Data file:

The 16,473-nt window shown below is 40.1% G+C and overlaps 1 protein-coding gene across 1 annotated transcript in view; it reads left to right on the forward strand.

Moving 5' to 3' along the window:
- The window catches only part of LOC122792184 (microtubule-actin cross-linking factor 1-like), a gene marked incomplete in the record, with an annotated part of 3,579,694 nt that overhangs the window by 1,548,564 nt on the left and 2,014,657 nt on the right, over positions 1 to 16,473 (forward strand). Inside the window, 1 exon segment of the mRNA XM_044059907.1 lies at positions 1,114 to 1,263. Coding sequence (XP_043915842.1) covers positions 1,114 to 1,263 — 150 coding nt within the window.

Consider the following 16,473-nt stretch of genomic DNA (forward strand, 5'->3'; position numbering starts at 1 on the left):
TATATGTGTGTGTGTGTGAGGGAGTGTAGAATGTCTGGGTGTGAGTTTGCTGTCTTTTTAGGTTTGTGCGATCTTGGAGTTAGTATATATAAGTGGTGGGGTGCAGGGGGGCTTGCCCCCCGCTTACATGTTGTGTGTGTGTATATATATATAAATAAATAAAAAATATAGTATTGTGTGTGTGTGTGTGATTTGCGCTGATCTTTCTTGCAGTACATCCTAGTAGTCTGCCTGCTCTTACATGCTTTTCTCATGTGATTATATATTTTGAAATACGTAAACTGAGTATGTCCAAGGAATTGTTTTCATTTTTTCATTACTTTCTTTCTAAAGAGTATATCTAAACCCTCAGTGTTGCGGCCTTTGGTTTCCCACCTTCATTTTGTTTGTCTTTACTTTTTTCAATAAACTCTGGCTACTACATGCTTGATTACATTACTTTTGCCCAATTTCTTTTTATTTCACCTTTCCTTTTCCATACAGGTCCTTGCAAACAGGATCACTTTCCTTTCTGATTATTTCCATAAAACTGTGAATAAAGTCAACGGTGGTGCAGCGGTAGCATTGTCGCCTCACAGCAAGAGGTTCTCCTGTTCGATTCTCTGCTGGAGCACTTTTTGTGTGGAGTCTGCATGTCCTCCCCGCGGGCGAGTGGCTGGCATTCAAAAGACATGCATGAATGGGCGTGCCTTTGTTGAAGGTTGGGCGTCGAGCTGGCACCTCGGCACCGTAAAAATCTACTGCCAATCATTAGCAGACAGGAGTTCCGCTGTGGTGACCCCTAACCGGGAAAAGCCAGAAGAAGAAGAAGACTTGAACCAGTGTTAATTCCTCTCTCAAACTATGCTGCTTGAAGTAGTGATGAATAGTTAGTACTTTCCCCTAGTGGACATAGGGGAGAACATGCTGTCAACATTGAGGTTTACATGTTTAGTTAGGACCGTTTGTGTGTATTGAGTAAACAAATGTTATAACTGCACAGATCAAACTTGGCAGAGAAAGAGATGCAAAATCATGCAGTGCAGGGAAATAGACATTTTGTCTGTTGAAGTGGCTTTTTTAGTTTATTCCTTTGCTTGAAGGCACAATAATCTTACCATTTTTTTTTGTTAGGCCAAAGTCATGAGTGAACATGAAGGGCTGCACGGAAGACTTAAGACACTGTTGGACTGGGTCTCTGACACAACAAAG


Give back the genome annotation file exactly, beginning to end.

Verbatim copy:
The 16,473-nt window shown below is 40.1% G+C and overlaps 1 protein-coding gene across 1 annotated transcript in view; it reads left to right on the forward strand.

Moving 5' to 3' along the window:
- The window catches only part of LOC122792184 (microtubule-actin cross-linking factor 1-like), a gene marked incomplete in the record, with an annotated part of 3,579,694 nt that overhangs the window by 1,548,564 nt on the left and 2,014,657 nt on the right, over positions 1 to 16,473 (forward strand). Inside the window, 1 exon segment of the mRNA XM_044059907.1 lies at positions 1,114 to 1,263. Coding sequence (XP_043915842.1) covers positions 1,114 to 1,263 — 150 coding nt within the window.

Consider the following 16,473-nt stretch of genomic DNA (forward strand, 5'->3'; position numbering starts at 1 on the left):
TATATGTGTGTGTGTGTGAGGGAGTGTAGAATGTCTGGGTGTGAGTTTGCTGTCTTTTTAGGTTTGTGCGATCTTGGAGTTAGTATATATAAGTGGTGGGGTGCAGGGGGGCTTGCCCCCCGCTTACATGTTGTGTGTGTGTATATATATATAAATAAATAAAAAATATAGTATTGTGTGTGTGTGTGTGATTTGCGCTGATCTTTCTTGCAGTACATCCTAGTAGTCTGCCTGCTCTTACATGCTTTTCTCATGTGATTATATATTTTGAAATACGTAAACTGAGTATGTCCAAGGAATTGTTTTCATTTTTTCATTACTTTCTTTCTAAAGAGTATATCTAAACCCTCAGTGTTGCGGCCTTTGGTTTCCCACCTTCATTTTGTTTGTCTTTACTTTTTTCAATAAACTCTGGCTACTACATGCTTGATTACATTACTTTTGCCCAATTTCTTTTTATTTCACCTTTCCTTTTCCATACAGGTCCTTGCAAACAGGATCACTTTCCTTTCTGATTATTTCCATAAAACTGTGAATAAAGTCAACGGTGGTGCAGCGGTAGCATTGTCGCCTCACAGCAAGAGGTTCTCCTGTTCGATTCTCTGCTGGAGCACTTTTTGTGTGGAGTCTGCATGTCCTCCCCGCGGGCGAGTGGCTGGCATTCAAAAGACATGCATGAATGGGCGTGCCTTTGTTGAAGGTTGGGCGTCGAGCTGGCACCTCGGCACCGTAAAAATCTACTGCCAATCATTAGCAGACAGGAGTTCCGCTGTGGTGACCCCTAACCGGGAAAAGCCAGAAGAAGAAGAAGACTTGAACCAGTGTTAATTCCTCTCTCAAACTATGCTGCTTGAAGTAGTGATGAATAGTTAGTACTTTCCCCTAGTGGACATAGGGGAGAACATGCTGTCAACATTGAGGTTTACATGTTTAGTTAGGACCGTTTGTGTGTATTGAGTAAACAAATGTTATAACTGCACAGATCAAACTTGGCAGAGAAAGAGATGCAAAATCATGCAGTGCAGGGAAATAGACATTTTGTCTGTTGAAGTGGCTTTTTTAGTTTATTCCTTTGCTTGAAGGCACAATAATCTTACCATTTTTTTTTGTTAGGCCAAAGTCATGAGTGAACATGAAGGGCTGCACGGAAGACTTAAGACACTGTTGGACTGGGTCTCTGACACAACAAAG